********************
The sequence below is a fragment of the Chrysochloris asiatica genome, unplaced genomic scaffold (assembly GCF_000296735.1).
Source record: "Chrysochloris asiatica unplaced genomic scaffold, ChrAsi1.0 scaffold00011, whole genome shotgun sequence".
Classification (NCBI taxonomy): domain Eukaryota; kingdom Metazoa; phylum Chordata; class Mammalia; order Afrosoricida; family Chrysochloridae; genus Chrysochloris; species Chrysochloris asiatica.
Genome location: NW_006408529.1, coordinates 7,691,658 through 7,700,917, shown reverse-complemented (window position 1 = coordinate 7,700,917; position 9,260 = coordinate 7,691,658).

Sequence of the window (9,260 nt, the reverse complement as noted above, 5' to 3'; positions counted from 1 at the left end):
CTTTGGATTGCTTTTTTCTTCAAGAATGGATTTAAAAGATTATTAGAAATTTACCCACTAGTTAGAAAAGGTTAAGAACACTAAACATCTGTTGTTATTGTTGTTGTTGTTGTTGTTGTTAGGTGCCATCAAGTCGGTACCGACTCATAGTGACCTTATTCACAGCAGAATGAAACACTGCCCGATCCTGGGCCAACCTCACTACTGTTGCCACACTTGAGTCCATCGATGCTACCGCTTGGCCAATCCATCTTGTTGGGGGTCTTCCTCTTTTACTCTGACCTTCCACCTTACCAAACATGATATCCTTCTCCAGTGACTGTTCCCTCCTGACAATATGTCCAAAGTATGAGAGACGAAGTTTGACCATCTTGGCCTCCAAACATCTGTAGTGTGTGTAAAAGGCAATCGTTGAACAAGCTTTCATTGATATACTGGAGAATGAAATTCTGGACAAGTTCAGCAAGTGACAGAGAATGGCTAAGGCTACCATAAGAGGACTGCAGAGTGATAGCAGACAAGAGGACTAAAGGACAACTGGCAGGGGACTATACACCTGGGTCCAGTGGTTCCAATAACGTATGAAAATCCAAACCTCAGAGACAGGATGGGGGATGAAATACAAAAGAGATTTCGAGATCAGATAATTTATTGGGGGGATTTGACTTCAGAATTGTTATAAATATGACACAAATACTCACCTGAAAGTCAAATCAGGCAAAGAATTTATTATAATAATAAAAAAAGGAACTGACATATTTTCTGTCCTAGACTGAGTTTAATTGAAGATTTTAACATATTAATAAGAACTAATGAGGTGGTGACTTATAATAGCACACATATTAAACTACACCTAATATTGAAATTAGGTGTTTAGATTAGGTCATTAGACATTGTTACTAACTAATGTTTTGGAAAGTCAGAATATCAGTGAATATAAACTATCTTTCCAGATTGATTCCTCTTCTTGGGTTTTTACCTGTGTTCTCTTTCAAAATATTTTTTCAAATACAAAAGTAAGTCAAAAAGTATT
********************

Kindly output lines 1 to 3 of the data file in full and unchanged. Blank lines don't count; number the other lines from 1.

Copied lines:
The sequence below is a fragment of the Chrysochloris asiatica genome, unplaced genomic scaffold (assembly GCF_000296735.1).
Source record: "Chrysochloris asiatica unplaced genomic scaffold, ChrAsi1.0 scaffold00011, whole genome shotgun sequence".
Classification (NCBI taxonomy): domain Eukaryota; kingdom Metazoa; phylum Chordata; class Mammalia; order Afrosoricida; family Chrysochloridae; genus Chrysochloris; species Chrysochloris asiatica.